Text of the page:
Beauty and Reality in Art

There is a tradeoff in art between beauty and reality: the more reality is embraced, the more the ideal is compromised.

Nature and Art

Nature, ambitious and productive, working through the poor medium of the physical, tends toward imperfection. It’s subject to the laws of decay and error that govern mortality. The artist’s idea seems to be superior. It is not based on or constrained by the physical but emanates from some eternal wavelength of the soul. The created will always surpass the organic through a selective juxtaposition of the noblest of each part.

This was what Gian Pietro Bellori thought in the 17th century.

Bellori thought that an artist’s idea will be supreme to nature, and I agree that the reason is a gathering together of the best of each of the parts. However, I believe that the best of each of the parts is not necessarily something beautiful, pure, or free of deformity. Daniel Libeskind is a great example. His geometries are not the pure, sedating shapes of the Renaissance, but are sometimes jarring, sometimes unexpected, and often times unconventional. YET! His architecture stimulates response and produces reaction, and the resultant beauty is in the effect.

In a sense, Bellori’s conjecture is a far reaching ripple of Abbot Suger’s belief that man may rise to the contemplation of the Divine only through the senses. However, I think that Bellori’s philosophy leads to a fundamental misguidance in art and disseminates cultural ignorance of ourselves. Dr. Jekyll and Mr. Hyde, Crime and Punishment, and Frankenstein are all milestones in literature because they pick apart the tragic, the malicious, or the miserable. We embrace them because we identify with them. They all depict an aspect of our flawed humanity. Although it’s defected or skewed it’s still lovable because it’s human. They are real and because they are real, they are poignant, enlightening, and inspiring.

On the other hand, something like a sonnet from Shakespeare is rigid, formal, mathematical, possibly perfect in execution, yet shallow and unrevealing- it is fluff. I agree with Proust when he exclaims:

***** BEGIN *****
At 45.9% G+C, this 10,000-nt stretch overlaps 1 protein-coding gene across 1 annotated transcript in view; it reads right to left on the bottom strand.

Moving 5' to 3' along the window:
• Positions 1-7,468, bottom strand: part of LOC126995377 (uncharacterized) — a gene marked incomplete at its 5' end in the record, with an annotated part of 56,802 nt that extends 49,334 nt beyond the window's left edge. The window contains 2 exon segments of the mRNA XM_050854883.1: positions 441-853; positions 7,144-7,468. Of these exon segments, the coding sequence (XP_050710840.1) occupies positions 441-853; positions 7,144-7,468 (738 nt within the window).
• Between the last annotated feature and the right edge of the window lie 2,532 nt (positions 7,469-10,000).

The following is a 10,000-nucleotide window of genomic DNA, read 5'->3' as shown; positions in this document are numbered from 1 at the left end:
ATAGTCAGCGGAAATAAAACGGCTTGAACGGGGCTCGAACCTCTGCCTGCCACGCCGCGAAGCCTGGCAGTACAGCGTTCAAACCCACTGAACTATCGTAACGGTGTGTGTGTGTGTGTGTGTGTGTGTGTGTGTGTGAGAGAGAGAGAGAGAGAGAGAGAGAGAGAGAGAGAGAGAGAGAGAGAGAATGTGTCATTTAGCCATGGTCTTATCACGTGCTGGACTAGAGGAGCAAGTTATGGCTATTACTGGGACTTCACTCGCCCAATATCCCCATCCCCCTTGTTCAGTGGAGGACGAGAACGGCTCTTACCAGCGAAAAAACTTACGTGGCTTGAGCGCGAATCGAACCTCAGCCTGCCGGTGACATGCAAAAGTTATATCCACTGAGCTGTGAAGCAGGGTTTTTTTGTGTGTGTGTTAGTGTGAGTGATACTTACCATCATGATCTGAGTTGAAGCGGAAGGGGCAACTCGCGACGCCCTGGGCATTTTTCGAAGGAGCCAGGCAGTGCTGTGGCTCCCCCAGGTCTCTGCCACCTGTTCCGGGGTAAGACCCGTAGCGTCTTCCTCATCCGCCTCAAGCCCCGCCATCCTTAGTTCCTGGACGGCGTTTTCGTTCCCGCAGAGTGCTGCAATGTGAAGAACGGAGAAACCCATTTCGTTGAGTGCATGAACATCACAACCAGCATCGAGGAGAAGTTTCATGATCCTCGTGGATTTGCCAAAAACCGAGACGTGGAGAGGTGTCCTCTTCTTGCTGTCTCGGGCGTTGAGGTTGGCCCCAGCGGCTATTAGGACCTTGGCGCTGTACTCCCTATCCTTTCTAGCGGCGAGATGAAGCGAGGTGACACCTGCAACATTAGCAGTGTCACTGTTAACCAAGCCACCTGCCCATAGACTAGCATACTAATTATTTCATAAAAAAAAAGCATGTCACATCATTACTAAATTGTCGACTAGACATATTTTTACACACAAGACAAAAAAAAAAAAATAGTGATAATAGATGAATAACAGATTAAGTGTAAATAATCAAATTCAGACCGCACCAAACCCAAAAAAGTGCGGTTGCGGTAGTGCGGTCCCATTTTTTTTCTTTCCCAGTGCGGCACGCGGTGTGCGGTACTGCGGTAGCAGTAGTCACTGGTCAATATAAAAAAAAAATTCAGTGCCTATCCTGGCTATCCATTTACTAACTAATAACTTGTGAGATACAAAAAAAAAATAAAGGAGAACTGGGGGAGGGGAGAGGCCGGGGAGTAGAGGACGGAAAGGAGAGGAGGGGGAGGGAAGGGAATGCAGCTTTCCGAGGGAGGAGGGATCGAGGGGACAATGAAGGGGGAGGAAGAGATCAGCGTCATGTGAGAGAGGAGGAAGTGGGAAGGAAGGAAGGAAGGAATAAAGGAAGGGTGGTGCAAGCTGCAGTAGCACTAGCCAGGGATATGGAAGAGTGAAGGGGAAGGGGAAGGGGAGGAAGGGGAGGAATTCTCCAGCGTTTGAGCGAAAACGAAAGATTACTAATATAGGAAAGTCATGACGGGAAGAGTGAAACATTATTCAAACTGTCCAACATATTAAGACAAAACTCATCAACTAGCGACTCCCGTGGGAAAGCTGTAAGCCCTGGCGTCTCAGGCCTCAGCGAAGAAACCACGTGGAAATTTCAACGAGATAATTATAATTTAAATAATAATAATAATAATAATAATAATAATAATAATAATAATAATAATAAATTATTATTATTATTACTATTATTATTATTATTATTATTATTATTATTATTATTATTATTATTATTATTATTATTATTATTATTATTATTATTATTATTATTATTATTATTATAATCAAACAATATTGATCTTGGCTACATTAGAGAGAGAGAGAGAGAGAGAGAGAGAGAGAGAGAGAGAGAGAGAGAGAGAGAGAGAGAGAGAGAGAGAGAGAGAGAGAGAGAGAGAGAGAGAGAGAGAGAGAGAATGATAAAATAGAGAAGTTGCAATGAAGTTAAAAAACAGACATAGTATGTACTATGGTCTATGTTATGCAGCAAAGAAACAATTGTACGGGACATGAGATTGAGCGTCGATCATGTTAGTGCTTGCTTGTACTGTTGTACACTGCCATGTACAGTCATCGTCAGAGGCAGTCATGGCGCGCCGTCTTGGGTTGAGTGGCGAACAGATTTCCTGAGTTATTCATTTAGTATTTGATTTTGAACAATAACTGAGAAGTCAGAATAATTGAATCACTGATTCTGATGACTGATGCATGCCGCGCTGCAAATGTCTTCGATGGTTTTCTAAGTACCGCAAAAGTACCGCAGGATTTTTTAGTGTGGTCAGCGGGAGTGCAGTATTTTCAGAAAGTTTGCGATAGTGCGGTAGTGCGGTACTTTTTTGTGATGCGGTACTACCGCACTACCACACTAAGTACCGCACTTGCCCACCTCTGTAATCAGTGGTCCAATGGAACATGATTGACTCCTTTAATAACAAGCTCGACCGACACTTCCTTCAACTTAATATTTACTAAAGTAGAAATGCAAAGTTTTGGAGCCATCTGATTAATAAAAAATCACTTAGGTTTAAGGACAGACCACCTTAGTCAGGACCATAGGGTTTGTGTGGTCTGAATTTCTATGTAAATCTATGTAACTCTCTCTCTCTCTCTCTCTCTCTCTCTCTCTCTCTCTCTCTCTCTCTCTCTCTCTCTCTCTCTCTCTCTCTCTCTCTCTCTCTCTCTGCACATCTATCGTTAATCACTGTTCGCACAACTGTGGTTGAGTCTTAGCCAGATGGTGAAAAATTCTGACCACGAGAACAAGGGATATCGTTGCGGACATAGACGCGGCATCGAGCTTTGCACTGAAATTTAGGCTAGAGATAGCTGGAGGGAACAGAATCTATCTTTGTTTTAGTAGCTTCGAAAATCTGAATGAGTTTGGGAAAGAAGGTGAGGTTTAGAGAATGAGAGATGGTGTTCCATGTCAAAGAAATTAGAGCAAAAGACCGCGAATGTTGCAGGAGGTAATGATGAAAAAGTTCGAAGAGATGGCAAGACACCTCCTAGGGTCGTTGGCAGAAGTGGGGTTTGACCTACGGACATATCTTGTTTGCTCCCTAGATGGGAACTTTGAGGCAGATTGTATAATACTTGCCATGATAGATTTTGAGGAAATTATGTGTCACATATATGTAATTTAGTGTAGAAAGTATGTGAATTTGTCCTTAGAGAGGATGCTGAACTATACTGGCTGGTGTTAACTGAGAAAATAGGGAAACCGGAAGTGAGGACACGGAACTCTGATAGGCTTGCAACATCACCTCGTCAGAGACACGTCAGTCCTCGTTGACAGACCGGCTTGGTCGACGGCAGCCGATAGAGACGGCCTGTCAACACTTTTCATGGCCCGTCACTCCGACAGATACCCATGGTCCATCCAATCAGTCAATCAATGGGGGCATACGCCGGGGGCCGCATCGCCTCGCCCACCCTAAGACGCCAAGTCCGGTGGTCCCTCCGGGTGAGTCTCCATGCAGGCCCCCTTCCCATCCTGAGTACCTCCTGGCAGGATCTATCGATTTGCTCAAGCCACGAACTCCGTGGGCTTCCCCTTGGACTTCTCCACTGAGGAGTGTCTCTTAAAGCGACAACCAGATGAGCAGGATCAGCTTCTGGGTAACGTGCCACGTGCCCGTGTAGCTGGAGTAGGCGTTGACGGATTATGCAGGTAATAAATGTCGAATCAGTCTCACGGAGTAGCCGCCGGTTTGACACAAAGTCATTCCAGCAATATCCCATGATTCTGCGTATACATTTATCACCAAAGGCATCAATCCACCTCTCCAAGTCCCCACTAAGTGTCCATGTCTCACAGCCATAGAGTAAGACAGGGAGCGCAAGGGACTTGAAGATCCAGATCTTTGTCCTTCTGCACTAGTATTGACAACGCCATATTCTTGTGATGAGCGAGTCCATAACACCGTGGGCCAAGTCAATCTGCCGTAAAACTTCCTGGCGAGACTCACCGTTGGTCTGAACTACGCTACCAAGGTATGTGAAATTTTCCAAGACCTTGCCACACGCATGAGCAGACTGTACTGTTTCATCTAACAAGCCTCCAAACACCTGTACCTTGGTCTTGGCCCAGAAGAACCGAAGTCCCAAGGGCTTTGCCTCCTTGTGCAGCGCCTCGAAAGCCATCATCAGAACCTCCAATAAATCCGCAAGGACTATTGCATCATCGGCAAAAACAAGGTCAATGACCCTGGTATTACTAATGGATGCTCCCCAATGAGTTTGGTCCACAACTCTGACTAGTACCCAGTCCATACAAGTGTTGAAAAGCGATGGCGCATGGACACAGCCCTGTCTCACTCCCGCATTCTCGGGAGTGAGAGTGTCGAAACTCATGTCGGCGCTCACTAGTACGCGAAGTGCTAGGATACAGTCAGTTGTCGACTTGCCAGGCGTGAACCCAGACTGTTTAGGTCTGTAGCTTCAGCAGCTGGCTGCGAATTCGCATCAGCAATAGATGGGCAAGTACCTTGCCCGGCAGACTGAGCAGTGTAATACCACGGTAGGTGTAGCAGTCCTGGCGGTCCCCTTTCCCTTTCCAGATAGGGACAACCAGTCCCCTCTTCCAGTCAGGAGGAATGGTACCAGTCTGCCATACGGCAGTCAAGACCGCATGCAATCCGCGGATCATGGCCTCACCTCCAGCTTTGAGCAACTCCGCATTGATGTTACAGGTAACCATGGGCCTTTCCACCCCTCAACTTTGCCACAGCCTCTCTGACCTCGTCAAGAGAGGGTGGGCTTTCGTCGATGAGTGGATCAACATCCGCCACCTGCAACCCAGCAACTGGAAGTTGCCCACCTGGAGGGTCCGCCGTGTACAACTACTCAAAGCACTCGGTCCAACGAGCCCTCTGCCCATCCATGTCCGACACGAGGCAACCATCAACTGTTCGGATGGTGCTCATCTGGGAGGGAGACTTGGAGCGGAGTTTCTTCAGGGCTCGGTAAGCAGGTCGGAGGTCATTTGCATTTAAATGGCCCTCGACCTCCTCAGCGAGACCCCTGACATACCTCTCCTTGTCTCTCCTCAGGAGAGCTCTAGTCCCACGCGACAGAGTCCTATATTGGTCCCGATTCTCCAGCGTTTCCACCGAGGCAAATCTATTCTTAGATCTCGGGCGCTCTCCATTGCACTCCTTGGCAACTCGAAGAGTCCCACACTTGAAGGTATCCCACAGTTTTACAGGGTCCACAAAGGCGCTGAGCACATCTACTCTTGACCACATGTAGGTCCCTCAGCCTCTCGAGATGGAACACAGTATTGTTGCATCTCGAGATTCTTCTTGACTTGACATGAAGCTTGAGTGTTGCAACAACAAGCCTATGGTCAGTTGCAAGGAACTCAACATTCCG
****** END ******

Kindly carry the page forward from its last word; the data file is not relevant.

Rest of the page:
How much farther does anguish penetrate in psychology than psychology itself!

Renaissance and Baroque

This comparison continues into architecture. It is interesting to note the two prime geometries that dominate Renaissance and Baroque architecture.

The Renaissance is characterized by the use of the circle. Of all geometries it is the most pristine and divine. It is static, rational, and simple. The Renaissance architects, like Palladio, sought to imbue their buildings with proportion and mathematical harmony. To them this was beauty. Although a mathematical rationale governed all design- from room size to order of rooms- it was not perceived as equation and logic but through the resulting sense of tranquility.

The Baroque architect substituted the oval in place of the circle. The word baroque means “misshapen pearl” in Portuguese. The Baroque is characterized by the dynamic, emotional, and irregular. Tensions are felt. Forces effervesce as bulging geometries. You can see this in the geometries of the dome of San Carlo Alle Quattro Fontane above. The staid formality of the early generation bent under the frenzied passion and restlessness of the new style.

Divine and Human

For God so loved the world… –John 3:16

Maybe these two architectures are an unconscious analysis of the divine and human natures.

What is more pure than God? What has become more warped than humanity? Yet, God so loved the world- fallen totality of humanity- that He gave His only begotten Son- pure expression of God. In God’s economy and based on Christ’s redemption, these two disparate entities not only are reconciled but become one. The beauty is not in a perfect man who never fell from grace, but in a loving God who, in His divine life, perfected the fallen.

Out of Zion, the perfection of beauty, God shines forth. –Psalm 50:2

2 thoughts on “Beauty and Reality in Art

  1. Pingback: 2012 in review « life and building

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